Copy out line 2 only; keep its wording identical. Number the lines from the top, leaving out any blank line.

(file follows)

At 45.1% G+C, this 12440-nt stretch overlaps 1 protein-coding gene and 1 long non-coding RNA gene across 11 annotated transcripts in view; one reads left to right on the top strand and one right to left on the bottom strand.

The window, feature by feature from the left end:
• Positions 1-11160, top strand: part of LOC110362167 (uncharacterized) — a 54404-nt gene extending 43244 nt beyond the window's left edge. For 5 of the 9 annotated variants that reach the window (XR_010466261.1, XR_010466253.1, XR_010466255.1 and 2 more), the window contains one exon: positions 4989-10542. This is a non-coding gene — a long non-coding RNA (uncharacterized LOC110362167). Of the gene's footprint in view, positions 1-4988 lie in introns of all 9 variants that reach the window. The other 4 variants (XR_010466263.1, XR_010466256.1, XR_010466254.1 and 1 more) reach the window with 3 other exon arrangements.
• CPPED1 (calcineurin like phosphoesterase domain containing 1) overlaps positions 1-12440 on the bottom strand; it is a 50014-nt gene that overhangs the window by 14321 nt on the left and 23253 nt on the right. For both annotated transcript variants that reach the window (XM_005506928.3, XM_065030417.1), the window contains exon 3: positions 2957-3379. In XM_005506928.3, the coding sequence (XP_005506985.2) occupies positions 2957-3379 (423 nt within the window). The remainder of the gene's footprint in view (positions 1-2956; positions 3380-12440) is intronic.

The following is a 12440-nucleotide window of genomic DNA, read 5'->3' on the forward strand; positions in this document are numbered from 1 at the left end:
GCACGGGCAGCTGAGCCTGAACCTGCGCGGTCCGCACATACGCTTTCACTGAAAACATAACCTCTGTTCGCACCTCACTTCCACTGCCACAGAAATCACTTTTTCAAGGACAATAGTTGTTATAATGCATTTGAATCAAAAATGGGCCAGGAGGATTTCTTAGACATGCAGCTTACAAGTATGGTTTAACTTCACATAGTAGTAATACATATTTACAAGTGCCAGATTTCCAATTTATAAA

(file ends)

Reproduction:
The window, feature by feature from the left end: